Nonlinearity of residual trend, only slightly present for the first comparison, was dramatically evident for the second comparison: Sirotkovic model tended to underestimate FVC values at lowest and highest FVC values, and the trend of residuals is absolutely not linear around the median value. Moreover, median and SD for deviations in the first comparison (0,0016Ã0,03) were clearly both much lower than the second comparison (0,024Ã0,05). Obviously, this type of comparison is possible for all presented models.
Discussion. This study is a part of KHANES project, aimed at evaluating the contribution of living environment, ethnic group and gender to different anthropometric and clinical parameters in children and adolescent living in Kazakhstan, a rapidly modernizing exSoviet state of Central Asia.
Here, we concentrated the attention about the possible influencing factors of the most widely used spirometric parameters (FEV1 and FVC) in healthy children and adolescents, followed by a further comparison with mathematical predictive models present in literature.
It is known that exposure to air pollutants can affect the lung function during the major development period (1018 years) and FEV1 is negative correlated with several environmental contaminants [20]. Moreover, air pollution in the residence area can be associated to the causal chain of reactions leading to retardation in pulmonary function growth during the preadolescence [21]. In fact, in our multiple regression models only in the case of MMF 2575 for females we observed a modest contribution to the R square of the model. Nevertheless, FVC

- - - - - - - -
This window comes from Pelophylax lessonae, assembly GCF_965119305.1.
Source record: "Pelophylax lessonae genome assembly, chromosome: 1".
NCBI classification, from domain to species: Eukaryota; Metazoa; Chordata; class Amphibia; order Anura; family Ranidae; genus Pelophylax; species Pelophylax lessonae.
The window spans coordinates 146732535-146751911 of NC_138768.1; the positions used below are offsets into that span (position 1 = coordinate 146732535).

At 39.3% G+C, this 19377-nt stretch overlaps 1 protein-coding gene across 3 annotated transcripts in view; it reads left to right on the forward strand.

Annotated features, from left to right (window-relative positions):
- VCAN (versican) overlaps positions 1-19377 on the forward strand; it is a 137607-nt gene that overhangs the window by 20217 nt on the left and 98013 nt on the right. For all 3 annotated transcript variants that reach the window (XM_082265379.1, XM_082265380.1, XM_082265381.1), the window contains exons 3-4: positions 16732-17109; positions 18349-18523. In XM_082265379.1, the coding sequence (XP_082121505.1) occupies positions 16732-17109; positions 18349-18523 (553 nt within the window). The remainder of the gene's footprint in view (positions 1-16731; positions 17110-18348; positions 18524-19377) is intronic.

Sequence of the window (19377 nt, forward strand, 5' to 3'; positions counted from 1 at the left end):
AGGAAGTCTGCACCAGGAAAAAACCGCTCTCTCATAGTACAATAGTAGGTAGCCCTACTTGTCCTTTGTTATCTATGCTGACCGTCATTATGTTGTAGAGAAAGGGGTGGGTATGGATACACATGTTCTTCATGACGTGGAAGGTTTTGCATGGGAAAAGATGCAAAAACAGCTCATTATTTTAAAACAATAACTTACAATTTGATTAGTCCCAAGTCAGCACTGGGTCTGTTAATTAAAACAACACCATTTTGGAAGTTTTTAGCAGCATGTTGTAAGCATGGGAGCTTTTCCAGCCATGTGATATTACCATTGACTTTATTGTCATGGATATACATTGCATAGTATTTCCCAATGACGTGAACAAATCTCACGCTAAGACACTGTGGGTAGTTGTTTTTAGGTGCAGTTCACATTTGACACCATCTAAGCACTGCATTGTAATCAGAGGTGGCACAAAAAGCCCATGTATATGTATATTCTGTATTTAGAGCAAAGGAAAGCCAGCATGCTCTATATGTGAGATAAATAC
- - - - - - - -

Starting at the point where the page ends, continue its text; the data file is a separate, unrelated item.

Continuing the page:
Hankinson 
75,0 
81,6 
91,6 
102,2 
114,2 
126,6 
136,2 
+ 2,2 
61,2 
^{i}p 
78,7 
86,0 
95,8 
107,1 
119,8 
132,1 
143,1 
+7,1 
64,4 
Kivastik 
77,7 
84,5 
94,4 
104,8 
117,1 
128,7 
138,7 
+4,8 
61,0 
Quanjer 
73,9 
80,1 
90,3 
100,2 
112,1 
122,5 
132,5 
+0,2 
58,6 
Lebeque 
73,8 
79,5 
89,8 
99,9 
111,8 
123,7 
132,4 
0,1 
58,6 
Parma 
73,1 
80,3 
90,1 
100,2 
111,3 
122,5 
130,6 
+0,2 
57,5 
D 

Our 
71,6 
79,1 
90,6 
101,6 
111,9 
123,0 
132,0 
+ 1,6 
60,4 
Al Riyami 
76,0 
83,7 
95,9 
108,3 
122,0 
134,8 
142,8 
+8,3 
66,8 
Chinn 
69,1 
76,5 
87,6 
98,0 
108,9 
120,4 
129,1 
2,0 
60,0 
Hankinson 
68,5 
76,6 
86,9 
98,2 
109,3 
121,1 
128,2 
1,8 
59,7 
^{i}p 
73,4 
81,4 
93,3 
105,1 
117,4 
129,3 
136,9 
+5,1